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US ‘peace cyclist’ killed by Russian drunk driver

An American “peace ambassador” travelling around the world on his bicycle was run over and killed by a Russian drunk driver in a hit-and-run accident, officials said Friday.

Ron McGerity, a 60-year-old who had travelled 120,000 kilometres (75,000 miles) over the past 15 years on his bike visiting 61 countries with a message of peace, died on Thursday on a country road in central Russia.

Police in the Ivanovo region said they have arrested a man who was driving a truck while drunk, and who fled the scene without stopping after killing McGerity.

McGerity, an American who had been living in Geneva, has been a solo cyclist bringing “peaceful and spiritual civic messages” to different corners of the globe since 1998, a mission that started as a charity project, said his website Biker on the Road (http://bikerontheroad.com)

Since the beginning of the year, he travelled through Germany, Poland and the Czech Republic, among other countries, but his trips have also taken him as far as Japan and South Korea.

He last posted pictures on his Facebook page on Tuesday, posing on his reclining recumbent bike in front of the Lenin Mausoleum on Moscow’s Red Square, and various other landmarks in the capital.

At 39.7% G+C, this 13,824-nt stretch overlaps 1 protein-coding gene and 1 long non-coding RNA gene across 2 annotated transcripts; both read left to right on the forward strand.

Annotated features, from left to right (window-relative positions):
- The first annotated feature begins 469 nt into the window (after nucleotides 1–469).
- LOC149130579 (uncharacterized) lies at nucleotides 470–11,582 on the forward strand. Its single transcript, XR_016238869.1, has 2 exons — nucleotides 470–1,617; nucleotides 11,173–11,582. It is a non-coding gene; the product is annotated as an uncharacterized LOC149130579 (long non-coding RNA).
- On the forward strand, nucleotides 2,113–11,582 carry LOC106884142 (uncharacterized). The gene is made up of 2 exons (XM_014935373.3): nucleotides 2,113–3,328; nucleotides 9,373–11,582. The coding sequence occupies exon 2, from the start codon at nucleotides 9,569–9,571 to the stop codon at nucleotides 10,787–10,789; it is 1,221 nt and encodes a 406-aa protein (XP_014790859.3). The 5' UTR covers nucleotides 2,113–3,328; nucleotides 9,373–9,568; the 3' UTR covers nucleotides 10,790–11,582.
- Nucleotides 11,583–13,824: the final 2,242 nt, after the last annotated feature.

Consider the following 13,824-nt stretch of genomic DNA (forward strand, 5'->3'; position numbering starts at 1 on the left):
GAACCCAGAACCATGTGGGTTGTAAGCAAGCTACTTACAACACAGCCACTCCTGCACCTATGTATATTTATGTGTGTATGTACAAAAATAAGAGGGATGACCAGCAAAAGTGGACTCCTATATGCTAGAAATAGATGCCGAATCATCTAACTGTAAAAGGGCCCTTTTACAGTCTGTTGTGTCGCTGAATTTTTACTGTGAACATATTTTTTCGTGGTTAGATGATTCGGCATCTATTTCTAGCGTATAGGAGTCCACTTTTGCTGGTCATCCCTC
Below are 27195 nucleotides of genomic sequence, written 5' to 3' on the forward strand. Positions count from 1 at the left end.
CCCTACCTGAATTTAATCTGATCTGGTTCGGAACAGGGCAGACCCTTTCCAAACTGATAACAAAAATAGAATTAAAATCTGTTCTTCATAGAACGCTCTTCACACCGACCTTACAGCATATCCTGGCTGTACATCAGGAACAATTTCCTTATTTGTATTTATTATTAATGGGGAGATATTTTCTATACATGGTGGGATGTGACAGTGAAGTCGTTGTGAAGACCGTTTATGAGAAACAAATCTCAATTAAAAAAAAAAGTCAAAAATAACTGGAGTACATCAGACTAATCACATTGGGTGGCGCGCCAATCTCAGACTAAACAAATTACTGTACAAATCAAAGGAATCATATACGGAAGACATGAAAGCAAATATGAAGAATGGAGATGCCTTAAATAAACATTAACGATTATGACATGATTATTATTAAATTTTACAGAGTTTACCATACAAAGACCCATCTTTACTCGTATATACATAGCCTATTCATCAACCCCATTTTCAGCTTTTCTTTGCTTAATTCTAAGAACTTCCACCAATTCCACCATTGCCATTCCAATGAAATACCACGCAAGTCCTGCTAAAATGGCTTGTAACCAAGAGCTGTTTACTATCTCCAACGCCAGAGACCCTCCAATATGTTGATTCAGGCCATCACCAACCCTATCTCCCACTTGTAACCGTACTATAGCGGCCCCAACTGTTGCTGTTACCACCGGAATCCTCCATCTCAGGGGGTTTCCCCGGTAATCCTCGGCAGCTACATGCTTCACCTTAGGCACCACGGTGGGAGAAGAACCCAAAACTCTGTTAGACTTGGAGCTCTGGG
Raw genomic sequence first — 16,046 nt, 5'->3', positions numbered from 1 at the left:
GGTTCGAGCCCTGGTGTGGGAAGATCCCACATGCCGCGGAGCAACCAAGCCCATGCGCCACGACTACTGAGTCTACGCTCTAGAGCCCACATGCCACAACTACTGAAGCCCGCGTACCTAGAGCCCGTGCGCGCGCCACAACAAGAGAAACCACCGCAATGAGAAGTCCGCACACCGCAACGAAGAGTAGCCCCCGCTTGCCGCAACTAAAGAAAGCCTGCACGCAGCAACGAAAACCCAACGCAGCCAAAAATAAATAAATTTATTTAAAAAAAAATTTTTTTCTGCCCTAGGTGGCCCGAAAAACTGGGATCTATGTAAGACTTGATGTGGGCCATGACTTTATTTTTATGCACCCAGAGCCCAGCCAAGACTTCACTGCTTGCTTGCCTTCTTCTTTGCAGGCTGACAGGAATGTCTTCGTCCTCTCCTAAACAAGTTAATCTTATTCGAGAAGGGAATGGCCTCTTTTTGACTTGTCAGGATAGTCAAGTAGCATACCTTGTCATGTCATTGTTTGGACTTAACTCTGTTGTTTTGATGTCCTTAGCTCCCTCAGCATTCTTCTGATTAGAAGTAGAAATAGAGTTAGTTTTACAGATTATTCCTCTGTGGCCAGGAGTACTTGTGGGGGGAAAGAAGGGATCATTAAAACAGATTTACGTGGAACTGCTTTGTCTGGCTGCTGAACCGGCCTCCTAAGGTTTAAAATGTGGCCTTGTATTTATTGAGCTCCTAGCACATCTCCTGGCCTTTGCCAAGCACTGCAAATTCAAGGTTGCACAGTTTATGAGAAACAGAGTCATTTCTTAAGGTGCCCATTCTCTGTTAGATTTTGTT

On Wednesday he was in Kostroma, a city on the Volga river about 280 kilometres (174 miles) northeast of Moscow, known for its ancient monasteries. He met with the mayor and other officials, had a tour of the sights and left the next morning, a city spokeswoman said.

“He was travelling completely alone,” she told AFP.

“Even the short time of our meeting was enough to understand how open, sincere, honest, and joyful this man was,” mayor Viktor Yemets said in a statement posted on the city’s website.

“We’ll remember him as a true enthusiast who had inexhaustible energy and enormous love of life and people,” he said.

Earlier this month McGerity went on local radio in the town of Novgorod, where he professed his love for Russia in a mix of Russian, English and French.

He said he had lived in Russia in the early 1990s and had come back to visit the country again, planning his trip on the hoof and relying on the kindness of people he meets. He was looking forward to biking to Astrakhan, a southern city near where the Volga river empties into the Caspian Sea.

“Today everything is booked in advanced. There is nothing unexpected, and the unexpected is very important to me,” he said on the show.

“I need no planning, I leave everything open.”